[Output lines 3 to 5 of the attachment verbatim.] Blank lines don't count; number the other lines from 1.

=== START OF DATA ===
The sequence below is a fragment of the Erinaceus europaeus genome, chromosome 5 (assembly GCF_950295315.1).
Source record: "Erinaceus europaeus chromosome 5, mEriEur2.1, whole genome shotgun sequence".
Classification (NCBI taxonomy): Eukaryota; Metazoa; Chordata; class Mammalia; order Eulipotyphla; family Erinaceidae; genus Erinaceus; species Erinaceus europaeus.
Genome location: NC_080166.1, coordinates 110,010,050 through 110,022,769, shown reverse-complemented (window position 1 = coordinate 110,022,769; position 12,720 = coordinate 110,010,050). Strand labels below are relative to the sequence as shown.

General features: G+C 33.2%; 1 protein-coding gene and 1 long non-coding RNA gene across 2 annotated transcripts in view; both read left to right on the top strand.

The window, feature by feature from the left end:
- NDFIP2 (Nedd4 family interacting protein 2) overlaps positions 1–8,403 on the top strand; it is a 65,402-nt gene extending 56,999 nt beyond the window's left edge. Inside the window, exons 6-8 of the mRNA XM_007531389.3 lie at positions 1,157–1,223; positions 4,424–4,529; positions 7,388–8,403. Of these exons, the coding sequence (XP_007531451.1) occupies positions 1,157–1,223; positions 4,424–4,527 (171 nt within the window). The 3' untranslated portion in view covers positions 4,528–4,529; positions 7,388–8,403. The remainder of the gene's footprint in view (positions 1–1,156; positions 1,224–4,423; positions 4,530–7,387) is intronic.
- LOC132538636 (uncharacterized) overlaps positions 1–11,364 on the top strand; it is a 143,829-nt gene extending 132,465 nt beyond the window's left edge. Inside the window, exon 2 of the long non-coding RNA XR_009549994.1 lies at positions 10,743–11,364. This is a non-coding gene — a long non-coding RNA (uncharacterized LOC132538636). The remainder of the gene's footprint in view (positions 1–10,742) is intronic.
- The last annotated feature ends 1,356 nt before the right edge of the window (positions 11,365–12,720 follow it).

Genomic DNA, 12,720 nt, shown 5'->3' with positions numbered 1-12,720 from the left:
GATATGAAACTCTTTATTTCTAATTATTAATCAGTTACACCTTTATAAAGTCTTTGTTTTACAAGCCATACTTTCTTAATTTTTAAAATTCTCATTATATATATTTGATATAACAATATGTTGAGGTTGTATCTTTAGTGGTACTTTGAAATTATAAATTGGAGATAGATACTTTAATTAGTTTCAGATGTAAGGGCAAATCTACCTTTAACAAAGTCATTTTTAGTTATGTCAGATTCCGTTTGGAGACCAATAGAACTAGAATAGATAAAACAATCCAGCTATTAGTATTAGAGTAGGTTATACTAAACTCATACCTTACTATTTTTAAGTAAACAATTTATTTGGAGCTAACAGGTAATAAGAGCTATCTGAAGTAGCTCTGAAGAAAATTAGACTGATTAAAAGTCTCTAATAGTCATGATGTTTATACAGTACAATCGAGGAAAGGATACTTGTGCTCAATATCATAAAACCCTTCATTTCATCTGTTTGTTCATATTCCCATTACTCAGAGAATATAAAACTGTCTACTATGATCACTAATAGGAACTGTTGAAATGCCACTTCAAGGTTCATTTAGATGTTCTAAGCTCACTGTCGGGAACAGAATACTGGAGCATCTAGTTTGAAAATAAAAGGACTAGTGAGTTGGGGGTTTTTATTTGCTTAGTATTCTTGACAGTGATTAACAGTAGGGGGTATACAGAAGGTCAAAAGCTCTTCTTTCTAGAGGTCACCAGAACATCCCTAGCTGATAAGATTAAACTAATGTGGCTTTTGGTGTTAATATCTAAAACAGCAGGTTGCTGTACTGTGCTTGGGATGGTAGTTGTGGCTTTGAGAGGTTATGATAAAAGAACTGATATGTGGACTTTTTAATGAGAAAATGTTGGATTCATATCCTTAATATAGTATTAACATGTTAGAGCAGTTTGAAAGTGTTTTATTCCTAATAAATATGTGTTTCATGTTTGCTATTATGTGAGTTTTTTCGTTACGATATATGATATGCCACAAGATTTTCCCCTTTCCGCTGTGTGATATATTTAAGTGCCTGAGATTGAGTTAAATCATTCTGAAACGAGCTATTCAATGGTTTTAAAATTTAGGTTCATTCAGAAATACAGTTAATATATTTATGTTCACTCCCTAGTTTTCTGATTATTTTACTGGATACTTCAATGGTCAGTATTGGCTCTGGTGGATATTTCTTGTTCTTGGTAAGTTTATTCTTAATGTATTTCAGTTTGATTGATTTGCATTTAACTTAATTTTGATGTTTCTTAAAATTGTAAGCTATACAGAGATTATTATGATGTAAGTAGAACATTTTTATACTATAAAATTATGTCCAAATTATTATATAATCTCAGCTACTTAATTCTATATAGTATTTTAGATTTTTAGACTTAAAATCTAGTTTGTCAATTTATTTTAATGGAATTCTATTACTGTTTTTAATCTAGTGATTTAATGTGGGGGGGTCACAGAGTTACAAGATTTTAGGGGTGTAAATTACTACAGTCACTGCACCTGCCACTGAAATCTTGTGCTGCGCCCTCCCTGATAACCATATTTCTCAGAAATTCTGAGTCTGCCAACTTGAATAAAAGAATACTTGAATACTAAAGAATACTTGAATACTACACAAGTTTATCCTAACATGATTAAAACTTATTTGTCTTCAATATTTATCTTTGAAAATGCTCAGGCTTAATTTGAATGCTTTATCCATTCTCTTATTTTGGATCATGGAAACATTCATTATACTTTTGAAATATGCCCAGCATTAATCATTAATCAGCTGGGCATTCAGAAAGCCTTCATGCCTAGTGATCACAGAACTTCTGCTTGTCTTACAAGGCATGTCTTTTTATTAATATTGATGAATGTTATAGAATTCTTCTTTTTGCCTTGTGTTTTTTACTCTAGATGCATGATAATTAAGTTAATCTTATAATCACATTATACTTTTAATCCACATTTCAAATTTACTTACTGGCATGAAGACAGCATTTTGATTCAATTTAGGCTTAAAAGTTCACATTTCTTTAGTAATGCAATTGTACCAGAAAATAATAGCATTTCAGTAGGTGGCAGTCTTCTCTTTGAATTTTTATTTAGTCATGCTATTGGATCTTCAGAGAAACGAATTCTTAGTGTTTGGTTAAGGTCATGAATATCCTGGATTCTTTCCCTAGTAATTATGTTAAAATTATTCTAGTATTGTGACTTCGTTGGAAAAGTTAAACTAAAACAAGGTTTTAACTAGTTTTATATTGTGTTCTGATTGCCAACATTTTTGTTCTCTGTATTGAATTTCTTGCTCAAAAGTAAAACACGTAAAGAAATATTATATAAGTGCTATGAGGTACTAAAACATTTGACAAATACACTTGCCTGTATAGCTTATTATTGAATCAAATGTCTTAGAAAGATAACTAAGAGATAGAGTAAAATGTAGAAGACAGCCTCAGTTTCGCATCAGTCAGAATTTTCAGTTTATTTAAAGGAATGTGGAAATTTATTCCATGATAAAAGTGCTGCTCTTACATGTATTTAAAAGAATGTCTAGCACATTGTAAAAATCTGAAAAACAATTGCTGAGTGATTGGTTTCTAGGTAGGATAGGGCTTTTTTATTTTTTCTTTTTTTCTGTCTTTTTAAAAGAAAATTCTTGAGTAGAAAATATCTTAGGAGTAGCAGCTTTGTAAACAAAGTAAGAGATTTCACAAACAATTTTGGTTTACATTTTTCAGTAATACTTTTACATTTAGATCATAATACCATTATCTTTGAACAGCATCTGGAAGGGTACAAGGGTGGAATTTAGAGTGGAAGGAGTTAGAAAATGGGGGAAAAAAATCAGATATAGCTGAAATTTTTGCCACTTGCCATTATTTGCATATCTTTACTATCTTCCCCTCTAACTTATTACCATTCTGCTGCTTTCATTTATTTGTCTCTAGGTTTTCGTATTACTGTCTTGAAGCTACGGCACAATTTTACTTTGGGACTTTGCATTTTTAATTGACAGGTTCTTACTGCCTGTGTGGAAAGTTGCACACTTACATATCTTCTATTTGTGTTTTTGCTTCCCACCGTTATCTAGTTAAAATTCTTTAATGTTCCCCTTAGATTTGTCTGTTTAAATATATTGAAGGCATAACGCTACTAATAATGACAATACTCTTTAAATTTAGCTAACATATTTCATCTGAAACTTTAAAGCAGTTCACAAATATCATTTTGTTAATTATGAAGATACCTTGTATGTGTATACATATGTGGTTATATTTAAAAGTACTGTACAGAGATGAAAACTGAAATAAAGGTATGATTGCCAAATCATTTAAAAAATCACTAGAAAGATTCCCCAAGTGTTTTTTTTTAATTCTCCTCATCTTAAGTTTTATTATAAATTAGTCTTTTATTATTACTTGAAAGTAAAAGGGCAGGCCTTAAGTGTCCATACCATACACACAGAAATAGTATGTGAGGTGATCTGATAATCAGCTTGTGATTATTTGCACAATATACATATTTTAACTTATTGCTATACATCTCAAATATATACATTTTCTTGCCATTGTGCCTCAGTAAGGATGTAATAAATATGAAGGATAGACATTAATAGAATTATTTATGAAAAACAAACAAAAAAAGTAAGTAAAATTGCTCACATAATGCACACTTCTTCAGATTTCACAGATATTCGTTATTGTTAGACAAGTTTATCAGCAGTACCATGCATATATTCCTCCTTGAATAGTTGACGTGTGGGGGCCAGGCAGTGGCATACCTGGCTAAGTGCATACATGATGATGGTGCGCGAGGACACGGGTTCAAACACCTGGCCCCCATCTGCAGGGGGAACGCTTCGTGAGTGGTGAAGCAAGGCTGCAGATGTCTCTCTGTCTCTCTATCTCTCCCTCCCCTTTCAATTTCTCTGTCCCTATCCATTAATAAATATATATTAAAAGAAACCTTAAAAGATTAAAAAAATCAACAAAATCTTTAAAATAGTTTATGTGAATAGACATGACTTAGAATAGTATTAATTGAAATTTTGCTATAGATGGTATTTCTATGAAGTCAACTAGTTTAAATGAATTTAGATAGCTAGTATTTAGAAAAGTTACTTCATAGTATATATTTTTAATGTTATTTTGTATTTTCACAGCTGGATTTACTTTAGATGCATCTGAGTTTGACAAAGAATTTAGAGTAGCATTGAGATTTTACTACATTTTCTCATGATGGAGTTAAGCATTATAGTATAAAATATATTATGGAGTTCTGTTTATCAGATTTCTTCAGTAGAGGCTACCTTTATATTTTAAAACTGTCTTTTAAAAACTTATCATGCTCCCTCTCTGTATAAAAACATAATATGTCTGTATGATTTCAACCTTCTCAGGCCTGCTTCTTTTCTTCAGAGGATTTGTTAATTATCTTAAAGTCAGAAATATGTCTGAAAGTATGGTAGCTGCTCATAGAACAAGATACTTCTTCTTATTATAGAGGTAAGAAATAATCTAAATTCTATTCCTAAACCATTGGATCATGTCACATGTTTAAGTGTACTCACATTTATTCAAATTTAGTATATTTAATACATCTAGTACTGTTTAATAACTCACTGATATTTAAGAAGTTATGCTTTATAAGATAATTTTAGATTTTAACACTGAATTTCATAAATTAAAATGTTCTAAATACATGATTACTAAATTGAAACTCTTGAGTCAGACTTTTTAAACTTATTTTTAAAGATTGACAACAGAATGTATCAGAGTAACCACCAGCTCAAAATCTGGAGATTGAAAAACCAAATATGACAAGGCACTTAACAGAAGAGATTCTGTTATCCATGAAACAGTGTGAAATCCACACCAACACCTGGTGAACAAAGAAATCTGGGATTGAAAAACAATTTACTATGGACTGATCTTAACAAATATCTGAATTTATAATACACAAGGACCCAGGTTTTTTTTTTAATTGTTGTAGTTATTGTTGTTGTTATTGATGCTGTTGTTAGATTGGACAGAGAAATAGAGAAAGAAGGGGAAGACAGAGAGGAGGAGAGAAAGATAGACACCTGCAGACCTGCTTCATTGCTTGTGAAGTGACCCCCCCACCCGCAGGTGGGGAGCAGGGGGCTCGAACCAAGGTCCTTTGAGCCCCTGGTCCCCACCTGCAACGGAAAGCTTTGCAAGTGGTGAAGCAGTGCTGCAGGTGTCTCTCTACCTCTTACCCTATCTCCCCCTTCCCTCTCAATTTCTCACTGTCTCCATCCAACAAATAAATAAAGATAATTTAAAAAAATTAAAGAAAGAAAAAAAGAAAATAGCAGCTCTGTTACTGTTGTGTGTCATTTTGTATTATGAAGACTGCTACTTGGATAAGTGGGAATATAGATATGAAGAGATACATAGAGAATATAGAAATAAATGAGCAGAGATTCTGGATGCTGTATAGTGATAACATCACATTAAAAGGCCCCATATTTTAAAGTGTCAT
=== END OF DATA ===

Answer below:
Classification (NCBI taxonomy): Eukaryota; Metazoa; Chordata; class Mammalia; order Eulipotyphla; family Erinaceidae; genus Erinaceus; species Erinaceus europaeus.
Genome location: NC_080166.1, coordinates 110,010,050 through 110,022,769, shown reverse-complemented (window position 1 = coordinate 110,022,769; position 12,720 = coordinate 110,010,050). Strand labels below are relative to the sequence as shown.

General features: G+C 33.2%; 1 protein-coding gene and 1 long non-coding RNA gene across 2 annotated transcripts in view; both read left to right on the top strand.